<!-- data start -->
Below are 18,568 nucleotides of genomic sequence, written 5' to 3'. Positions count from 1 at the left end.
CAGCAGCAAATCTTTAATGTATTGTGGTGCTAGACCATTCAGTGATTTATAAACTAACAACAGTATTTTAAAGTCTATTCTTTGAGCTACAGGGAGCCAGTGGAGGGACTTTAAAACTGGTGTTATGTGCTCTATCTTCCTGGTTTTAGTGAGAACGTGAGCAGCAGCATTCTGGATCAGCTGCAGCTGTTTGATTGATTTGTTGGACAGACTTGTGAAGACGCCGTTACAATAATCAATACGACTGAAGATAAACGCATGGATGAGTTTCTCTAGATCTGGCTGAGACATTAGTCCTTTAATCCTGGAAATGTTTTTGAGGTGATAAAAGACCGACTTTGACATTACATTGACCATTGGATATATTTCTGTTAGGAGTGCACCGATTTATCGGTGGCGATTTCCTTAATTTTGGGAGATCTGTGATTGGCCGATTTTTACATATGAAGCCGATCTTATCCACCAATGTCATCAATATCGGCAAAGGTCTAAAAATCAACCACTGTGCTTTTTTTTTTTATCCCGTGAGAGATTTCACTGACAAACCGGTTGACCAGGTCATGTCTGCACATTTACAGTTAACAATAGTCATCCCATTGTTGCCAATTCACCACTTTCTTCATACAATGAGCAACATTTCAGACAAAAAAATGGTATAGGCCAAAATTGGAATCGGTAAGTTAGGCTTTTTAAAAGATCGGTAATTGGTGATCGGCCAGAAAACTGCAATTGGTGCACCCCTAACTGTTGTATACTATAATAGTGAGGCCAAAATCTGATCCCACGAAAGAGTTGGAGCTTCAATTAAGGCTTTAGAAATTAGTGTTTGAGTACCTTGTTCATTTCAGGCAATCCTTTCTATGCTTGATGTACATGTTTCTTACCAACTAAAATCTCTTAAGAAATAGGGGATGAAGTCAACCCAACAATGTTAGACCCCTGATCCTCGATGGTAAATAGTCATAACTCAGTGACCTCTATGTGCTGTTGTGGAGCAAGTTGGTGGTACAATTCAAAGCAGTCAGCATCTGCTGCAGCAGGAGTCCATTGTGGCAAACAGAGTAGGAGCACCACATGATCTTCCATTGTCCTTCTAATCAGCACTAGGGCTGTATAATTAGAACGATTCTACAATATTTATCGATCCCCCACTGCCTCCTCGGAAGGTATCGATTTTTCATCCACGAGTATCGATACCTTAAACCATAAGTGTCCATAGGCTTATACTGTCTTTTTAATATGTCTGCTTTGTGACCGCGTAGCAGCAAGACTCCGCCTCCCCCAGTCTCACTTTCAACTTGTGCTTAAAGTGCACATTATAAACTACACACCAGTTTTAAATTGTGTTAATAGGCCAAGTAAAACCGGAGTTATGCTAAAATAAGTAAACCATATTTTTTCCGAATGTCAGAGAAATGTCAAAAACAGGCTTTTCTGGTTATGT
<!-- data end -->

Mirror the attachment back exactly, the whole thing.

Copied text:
Below are 18,568 nucleotides of genomic sequence, written 5' to 3'. Positions count from 1 at the left end.
CAGCAGCAAATCTTTAATGTATTGTGGTGCTAGACCATTCAGTGATTTATAAACTAACAACAGTATTTTAAAGTCTATTCTTTGAGCTACAGGGAGCCAGTGGAGGGACTTTAAAACTGGTGTTATGTGCTCTATCTTCCTGGTTTTAGTGAGAACGTGAGCAGCAGCATTCTGGATCAGCTGCAGCTGTTTGATTGATTTGTTGGACAGACTTGTGAAGACGCCGTTACAATAATCAATACGACTGAAGATAAACGCATGGATGAGTTTCTCTAGATCTGGCTGAGACATTAGTCCTTTAATCCTGGAAATGTTTTTGAGGTGATAAAAGACCGACTTTGACATTACATTGACCATTGGATATATTTCTGTTAGGAGTGCACCGATTTATCGGTGGCGATTTCCTTAATTTTGGGAGATCTGTGATTGGCCGATTTTTACATATGAAGCCGATCTTATCCACCAATGTCATCAATATCGGCAAAGGTCTAAAAATCAACCACTGTGCTTTTTTTTTTTATCCCGTGAGAGATTTCACTGACAAACCGGTTGACCAGGTCATGTCTGCACATTTACAGTTAACAATAGTCATCCCATTGTTGCCAATTCACCACTTTCTTCATACAATGAGCAACATTTCAGACAAAAAAATGGTATAGGCCAAAATTGGAATCGGTAAGTTAGGCTTTTTAAAAGATCGGTAATTGGTGATCGGCCAGAAAACTGCAATTGGTGCACCCCTAACTGTTGTATACTATAATAGTGAGGCCAAAATCTGATCCCACGAAAGAGTTGGAGCTTCAATTAAGGCTTTAGAAATTAGTGTTTGAGTACCTTGTTCATTTCAGGCAATCCTTTCTATGCTTGATGTACATGTTTCTTACCAACTAAAATCTCTTAAGAAATAGGGGATGAAGTCAACCCAACAATGTTAGACCCCTGATCCTCGATGGTAAATAGTCATAACTCAGTGACCTCTATGTGCTGTTGTGGAGCAAGTTGGTGGTACAATTCAAAGCAGTCAGCATCTGCTGCAGCAGGAGTCCATTGTGGCAAACAGAGTAGGAGCACCACATGATCTTCCATTGTCCTTCTAATCAGCACTAGGGCTGTATAATTAGAACGATTCTACAATATTTATCGATCCCCCACTGCCTCCTCGGAAGGTATCGATTTTTCATCCACGAGTATCGATACCTTAAACCATAAGTGTCCATAGGCTTATACTGTCTTTTTAATATGTCTGCTTTGTGACCGCGTAGCAGCAAGACTCCGCCTCCCCCAGTCTCACTTTCAACTTGTGCTTAAAGTGCACATTATAAACTACACACCAGTTTTAAATTGTGTTAATAGGCCAAGTAAAACCGGAGTTATGCTAAAATAAGTAAACCATATTTTTTCCGAATGTCAGAGAAATGTCAAAAACAGGCTTTTCTGGTTATGT